There's a valid reason why the hands folding the spider rolls spend years learning how-to food origami. It's the haiku of cuisine and it's a hard home-cook DIY ask. It really makes sense to leave it to the masters.
In Melbourne, the city's moody laneways and underground dens lend themselves to an über-urban take on locations for locals to get their yakitori fix. Here, we decode the top five Nippon noshery's in Melbourne:
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1. Nobu, noburestaurants.com
Nobu Melbourne is part of the glittering global empire of A-list favoured Japanese restaurants owned by superstar chef Nobuyuk "Nobu" Matsuhisa. The star power doesn't end there, the original Nobu New York was co-founded by Hollywood heavy hitter Robert De Niro, giving the all important celeb seal of approval. Located in The Crown complex on the sparkling banks of Melbourne's Yarra River, this glossy eatery has an exceptional cosmopolitan fusion menu catering to the business blow-out luncher and well-heeled snack-with-sake supper clubber. Nobu's menu is stacked from robata grill delights to hot/cold share plates to any and all sushi/sashimi combos imaginable. Must-eat dishes include Nobu's signature black miso cod, yellowtail sashimi with jalapeno, and in a nod to Nobu's time in Peru, tiradito Nobu-style (Peruvian raw fish dish with a Nobu twist).
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Yu-U flips the switch on the selfie generation by having no website (true story) and a door that's a graffiti-heavy number hidden down Flinders Lane. But it's worth the hunt, once inside, head downstairs into the subterranean cool kids club where Chef Yoshiki Tano grills up yakitori delights which are pots of culinary gold. Lunch is bento boxes at the ready, dinner is panko fried pork fillet with tonkatsu sauce, some like it hot share plates of edamame, fish cake tempura, and pan fried duck breast with BBQ sauce, plus more charcoal-grilled skewered chicken yakitori than you can poke a, well, skewer at. You can have your sake warm, room temp or cold, paired with an ice-cool, palette cleansing maccha green tea ice-cream to finish.
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3. Izakaya Den, izakayaden.com.au
Another basement-dwelling beauty, Izakaya Den is a hungry and thirsty inner-city hipster's hero. On Russell Street in the centre of town it's open late most nights and until the witching hour (midnight) on Saturdays, providing wasabi and sake fuelled fun for Melbourne's night owls. Chic proportions of chargrilled bites like the Hervey Bay scallops in wasabi oil, sit with sweet corn 'Kaki-age' (tempura for the layman), and health-lovers agedashi tofu with quinoa and tomato, leaving space for a slice of miso pound cake with walnuts and cream.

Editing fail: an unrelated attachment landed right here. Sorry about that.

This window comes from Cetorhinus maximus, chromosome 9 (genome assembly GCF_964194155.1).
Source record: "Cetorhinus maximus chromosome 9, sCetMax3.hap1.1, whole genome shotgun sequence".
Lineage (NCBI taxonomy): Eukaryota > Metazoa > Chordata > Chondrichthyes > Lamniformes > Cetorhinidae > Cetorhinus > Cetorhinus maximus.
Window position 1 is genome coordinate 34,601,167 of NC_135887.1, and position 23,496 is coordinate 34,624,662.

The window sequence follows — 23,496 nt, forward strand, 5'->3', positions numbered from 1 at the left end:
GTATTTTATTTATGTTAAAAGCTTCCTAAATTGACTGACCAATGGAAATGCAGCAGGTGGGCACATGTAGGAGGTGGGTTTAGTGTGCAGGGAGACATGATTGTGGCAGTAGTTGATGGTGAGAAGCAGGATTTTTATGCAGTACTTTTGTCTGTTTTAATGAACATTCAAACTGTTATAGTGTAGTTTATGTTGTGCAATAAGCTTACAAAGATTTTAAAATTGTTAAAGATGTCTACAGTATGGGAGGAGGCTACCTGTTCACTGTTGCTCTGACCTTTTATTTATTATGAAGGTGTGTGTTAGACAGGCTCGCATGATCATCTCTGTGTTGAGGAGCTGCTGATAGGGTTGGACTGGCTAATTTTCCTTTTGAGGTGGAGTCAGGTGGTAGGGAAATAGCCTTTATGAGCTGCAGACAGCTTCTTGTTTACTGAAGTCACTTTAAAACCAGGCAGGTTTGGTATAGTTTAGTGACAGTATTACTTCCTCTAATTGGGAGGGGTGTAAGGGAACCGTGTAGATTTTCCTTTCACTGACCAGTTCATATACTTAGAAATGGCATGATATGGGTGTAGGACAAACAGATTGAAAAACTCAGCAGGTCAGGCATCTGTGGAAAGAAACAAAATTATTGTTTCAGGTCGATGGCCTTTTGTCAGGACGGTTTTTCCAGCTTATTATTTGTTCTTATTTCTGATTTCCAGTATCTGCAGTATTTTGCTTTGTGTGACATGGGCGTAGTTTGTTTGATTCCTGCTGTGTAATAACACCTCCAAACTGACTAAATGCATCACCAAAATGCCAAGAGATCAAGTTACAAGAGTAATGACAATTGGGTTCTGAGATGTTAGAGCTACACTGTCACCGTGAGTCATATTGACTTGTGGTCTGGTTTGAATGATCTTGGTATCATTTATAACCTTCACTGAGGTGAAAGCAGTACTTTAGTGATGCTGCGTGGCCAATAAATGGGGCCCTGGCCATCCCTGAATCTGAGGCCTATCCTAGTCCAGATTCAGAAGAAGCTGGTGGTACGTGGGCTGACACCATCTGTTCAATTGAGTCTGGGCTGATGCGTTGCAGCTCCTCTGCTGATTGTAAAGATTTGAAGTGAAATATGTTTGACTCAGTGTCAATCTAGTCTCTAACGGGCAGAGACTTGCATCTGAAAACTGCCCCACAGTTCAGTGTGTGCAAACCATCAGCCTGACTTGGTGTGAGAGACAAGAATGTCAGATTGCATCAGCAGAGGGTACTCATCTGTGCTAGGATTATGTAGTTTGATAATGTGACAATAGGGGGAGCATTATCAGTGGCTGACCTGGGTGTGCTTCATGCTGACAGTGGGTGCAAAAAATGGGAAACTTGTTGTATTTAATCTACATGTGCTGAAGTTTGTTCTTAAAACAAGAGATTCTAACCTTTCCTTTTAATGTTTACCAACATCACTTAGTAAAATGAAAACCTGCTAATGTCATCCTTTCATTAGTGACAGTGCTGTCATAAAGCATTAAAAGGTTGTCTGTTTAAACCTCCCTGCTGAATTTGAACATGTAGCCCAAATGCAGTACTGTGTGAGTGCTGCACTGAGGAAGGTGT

4. Kenzan, kenzan.com.au
This classic Japanese eating house on Melbourne's main drag, Collins Street serves up traditional Japanese delights to city types, politcos, and inner-city shoppers in a classy lacquer-heavy locale. Established in 1981, it's got long-term culinary chops and is on speed dial with loyal locals. The menu mantra is sushi sushi sushi - with a solid list of sticky rice wrapped fresh, cooked seafoods and vegetables to choose from,plus a dedicated sushi bar. Taking it old school, Kenzan also offers 'Sukiyaki', a traditional Japanese hot pot of beef and vegetables cooked at your table - the culinary equivalent of 'dinner and a show'.
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5. Hako, hako.com.au
The word 'Hako' is Japanese for box or container and this classy Flinders Lane joint has subtly boxed up the market for traditional Tokyo-inspired dining in Melbourne. Chef Masahiro Horie's first incarnation of Hako was a hole-in-the-wall gem. But as with all good things, once word got out about the mouth-watering soy sauced delights issuing forth from his tiny kitchen, there were too many mouths too feed and not enough rice plates to go round. The move into the larger split-level premises they occupy today translated to a larger following, but the same boutique quality. 'Small nibbly things' like the blue swimmer crab meat wrapped in shiso leaf get you off to a delicious start, strongly followed by seafood fancies like cuttlefish tempura and main meats slow cooked beef ribs. Sushi and sashimi are well represented here, too.